ECDC tools: surveillance is essential to prevent and control healthcare-associated infections
Today, ECDC’s Healthcare-associated Infections Surveillance Network (HAI-Net) publishes two updated protocols for the surveillance of healthcare-associated infections (HAIs): one for surgical site infections (SSIs) and prevention indicators, and another one for HAIs and prevention indicators in intensive care units (ICUs), both to be used by European hospitals. An update of the protocol for the surveillance of Clostridium difficile infections (CDIs) was published on 21 April.
Point prevalence surveys of healthcare-associated infections and antimicrobial use in hospitals and long-term care facilities across Europe are ongoing
ECDC point prevalence surveys (PPSs) estimate that each year 3.5 million healthcare-associated infections occur in acute care hospitals, and 4.2 million in long-term care facilities (LTCFs) across Europe.
Healthcare-associated infections pose a major public health threat in long-term care facilities in Europe
An EU-wide survey estimated that 4.2 million healthcare-associated infections occur every year in European long-term care facilities, compared to an estimated 3.5 million occurring in European acute care hospitals, and that on any given day, over 116 400 residents have at least one active healthcare-associated infection. Pete Kinross, an expert in surveillance of healthcare-associated infections at the European Centre for Disease Prevention and Control (ECDC), speaks about these findings during a session on antimicrobial resistance in these healthcare settings, at ECCMID 2017.
Emerging spread of new fungal species poses risk for healthcare settings in the EU/EEA
The rise in Europe of Candida auris infections, a difficult-to-control fungus, is of concern. The fungus spreads easily in healthcare settings, can cause invasive infections, and is also associated with resistance to multiple classes of anti-fungal medication.
Hospital professionals should strictly follow standard precautions to avoid rare, but possible hospital-acquired malaria
The occurrence of sporadic cases of hospital-acquired malaria in the EU is a reminder that such transmission is possible, although uncommon.
Panton-Valentine leukocidin-positive Staphylococcus aureus infections in returning travelersArchived
The authors present data on 15 individuals infected by Panton-Valentine leukocidin (PVL) -producing strains of Staphylococcus aureus. Intra-familial spread was documented in one case, and occupational transmission was most likely in another case. spa typing of the strains revealed a broad range of variants, though some strains were clonally related. Methicillin-resistant Staphylococcus aureus (MRSA) was found in three cases.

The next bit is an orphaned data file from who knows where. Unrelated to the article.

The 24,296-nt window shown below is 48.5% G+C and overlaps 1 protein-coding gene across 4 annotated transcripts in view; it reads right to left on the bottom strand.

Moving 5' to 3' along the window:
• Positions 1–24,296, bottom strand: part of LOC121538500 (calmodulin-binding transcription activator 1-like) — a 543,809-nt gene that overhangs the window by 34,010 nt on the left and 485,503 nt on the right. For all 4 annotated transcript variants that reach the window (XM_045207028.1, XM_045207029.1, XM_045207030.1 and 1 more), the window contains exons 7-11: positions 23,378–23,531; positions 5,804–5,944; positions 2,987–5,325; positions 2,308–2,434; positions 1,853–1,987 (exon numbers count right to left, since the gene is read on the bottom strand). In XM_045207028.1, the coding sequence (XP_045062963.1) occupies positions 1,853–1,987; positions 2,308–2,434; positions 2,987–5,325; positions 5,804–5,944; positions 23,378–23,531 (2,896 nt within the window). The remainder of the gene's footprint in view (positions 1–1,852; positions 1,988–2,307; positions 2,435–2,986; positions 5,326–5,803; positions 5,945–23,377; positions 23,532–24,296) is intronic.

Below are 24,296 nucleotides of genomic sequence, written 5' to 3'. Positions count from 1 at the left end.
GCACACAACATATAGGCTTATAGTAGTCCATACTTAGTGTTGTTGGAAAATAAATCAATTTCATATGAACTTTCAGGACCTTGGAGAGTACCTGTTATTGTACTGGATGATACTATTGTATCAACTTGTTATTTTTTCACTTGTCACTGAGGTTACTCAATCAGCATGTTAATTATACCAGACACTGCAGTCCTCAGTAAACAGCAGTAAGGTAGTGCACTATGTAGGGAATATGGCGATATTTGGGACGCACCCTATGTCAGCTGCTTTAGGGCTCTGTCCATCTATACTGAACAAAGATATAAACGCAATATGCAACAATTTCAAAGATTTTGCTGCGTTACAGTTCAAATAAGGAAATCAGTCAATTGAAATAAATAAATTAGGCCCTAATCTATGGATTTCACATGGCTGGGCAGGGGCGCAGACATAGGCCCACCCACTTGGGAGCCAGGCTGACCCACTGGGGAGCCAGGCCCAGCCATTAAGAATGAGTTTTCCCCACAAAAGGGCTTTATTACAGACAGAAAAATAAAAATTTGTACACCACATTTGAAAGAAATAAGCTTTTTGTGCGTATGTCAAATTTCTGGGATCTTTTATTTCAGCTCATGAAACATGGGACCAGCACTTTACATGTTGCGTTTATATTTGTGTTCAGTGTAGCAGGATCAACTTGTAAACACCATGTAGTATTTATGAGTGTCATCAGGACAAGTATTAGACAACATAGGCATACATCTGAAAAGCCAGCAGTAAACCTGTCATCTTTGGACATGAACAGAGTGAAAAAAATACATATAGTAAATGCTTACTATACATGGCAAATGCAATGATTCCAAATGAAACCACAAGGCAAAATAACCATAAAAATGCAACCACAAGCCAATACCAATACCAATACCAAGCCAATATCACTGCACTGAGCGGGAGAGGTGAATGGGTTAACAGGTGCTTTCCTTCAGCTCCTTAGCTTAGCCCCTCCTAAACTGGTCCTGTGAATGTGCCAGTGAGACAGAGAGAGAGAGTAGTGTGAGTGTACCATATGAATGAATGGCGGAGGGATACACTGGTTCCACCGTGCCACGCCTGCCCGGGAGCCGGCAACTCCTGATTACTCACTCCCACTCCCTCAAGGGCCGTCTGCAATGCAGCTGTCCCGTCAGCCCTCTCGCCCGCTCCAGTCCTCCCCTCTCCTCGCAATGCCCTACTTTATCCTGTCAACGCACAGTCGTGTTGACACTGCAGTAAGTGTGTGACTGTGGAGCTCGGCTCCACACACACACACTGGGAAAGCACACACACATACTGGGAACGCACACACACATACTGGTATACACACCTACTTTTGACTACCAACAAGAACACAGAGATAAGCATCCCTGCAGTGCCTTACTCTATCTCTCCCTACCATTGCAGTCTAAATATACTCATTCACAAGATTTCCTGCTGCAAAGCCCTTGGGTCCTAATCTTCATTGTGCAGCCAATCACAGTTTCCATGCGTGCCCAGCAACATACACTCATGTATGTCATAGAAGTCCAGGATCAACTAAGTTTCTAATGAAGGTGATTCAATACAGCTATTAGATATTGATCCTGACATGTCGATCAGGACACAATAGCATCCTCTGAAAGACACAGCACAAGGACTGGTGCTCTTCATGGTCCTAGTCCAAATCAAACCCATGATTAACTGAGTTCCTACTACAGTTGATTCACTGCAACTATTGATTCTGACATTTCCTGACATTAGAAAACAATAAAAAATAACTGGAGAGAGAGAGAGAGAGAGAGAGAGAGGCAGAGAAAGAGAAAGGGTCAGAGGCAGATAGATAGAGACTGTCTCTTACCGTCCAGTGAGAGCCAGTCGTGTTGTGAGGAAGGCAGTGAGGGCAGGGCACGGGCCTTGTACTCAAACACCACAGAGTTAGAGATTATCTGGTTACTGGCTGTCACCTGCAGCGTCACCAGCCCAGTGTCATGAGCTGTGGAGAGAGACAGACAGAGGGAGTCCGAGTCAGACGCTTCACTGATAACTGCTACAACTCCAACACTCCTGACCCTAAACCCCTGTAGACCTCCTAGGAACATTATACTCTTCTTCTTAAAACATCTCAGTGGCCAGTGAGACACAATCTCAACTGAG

Imported methicillin-resistant Staphylococcus aureus, SwedenArchived
The authors analyzed data on 444 imported cases of methicillin-resistant Staphylococcus aureus (MRSA) in Sweden during the period 2000-2003. The risk for MRSA carriage or infection in returning travellers ranged from 0.1 per million travellers returning from Nordic countries to 59.4 per million travellers returning from North Africa and the Middle East.
ECDC releases new web pages on the Surveillance of Healthcare-associated InfectionsArchived
On the occasion of World Hand Hygiene Day, 5th May, ECDC is releasing new web pages dedicated to the Healthcare-associated Infections Surveillance Network (HAI-Net) – a European network for HAI surveillance, coordinated by ECDC.
Country-to-country transfer of patients and the risk of multi-resistant bacterial infectionArchived
This review outlines how increasing modalities of travel, such as aeromedical evacuation of civilians and of military personnel, medical tourism and any shared healthcare across countries, are risks for the transmission of multidrug-resistant organisms via the patient, from country to country.
Cross-border transfer increases patients’ risk of resistant bacteriaArchived
Patient transfer between hospitals and in particular between countries, is a risk factor for the spread of bacteria that are resistant to last-line antibiotics. More specifically, for highly resistant bacteria, like carbapenamase-producing Enterobacteriaceae (CPE), the risk is heightened when patients are transferred from, or have received previous medical care in areas with high rates of bacterial resistance. These are conclusions from a risk assessment produced by ECDC that evaluated the risk to the citizens of Europe, of the spread of CPE through patient transfer between healthcare facilities, with special emphasis on cross-border transfer.